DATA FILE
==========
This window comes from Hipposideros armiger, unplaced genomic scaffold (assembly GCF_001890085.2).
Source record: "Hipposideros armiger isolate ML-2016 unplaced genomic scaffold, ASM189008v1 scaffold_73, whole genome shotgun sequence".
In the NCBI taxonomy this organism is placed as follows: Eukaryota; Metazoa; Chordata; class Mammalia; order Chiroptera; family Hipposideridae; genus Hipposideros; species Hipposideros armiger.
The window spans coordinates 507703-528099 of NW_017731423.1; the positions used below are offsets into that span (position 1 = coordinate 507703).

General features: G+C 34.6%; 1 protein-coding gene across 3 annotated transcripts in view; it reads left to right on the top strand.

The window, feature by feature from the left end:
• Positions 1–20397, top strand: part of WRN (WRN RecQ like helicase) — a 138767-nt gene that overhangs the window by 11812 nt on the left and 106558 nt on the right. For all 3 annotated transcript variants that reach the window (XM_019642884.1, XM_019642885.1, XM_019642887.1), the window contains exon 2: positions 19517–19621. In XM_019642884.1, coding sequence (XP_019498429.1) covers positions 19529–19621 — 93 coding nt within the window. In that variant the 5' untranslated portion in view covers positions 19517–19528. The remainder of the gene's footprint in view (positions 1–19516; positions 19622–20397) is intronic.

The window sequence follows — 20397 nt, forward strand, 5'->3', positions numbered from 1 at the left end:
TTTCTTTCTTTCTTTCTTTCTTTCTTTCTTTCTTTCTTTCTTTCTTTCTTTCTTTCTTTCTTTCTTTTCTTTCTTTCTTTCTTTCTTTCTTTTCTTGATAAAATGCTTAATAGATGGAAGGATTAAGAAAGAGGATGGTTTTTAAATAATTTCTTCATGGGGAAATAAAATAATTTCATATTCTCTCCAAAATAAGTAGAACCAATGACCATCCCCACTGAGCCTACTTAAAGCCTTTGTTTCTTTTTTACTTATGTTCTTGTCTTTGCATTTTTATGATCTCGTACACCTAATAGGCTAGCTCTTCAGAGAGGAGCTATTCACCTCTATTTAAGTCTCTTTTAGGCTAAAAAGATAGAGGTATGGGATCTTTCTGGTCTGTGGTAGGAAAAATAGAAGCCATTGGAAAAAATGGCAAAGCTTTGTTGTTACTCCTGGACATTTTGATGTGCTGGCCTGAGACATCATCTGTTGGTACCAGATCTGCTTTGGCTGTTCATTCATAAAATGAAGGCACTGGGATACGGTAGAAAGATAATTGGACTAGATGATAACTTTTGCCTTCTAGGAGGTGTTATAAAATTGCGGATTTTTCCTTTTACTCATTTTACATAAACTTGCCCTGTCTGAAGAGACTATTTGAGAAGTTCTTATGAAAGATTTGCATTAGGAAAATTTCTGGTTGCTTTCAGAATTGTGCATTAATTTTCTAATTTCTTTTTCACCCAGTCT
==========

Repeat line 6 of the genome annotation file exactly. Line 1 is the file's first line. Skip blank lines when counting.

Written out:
The window, feature by feature from the left end: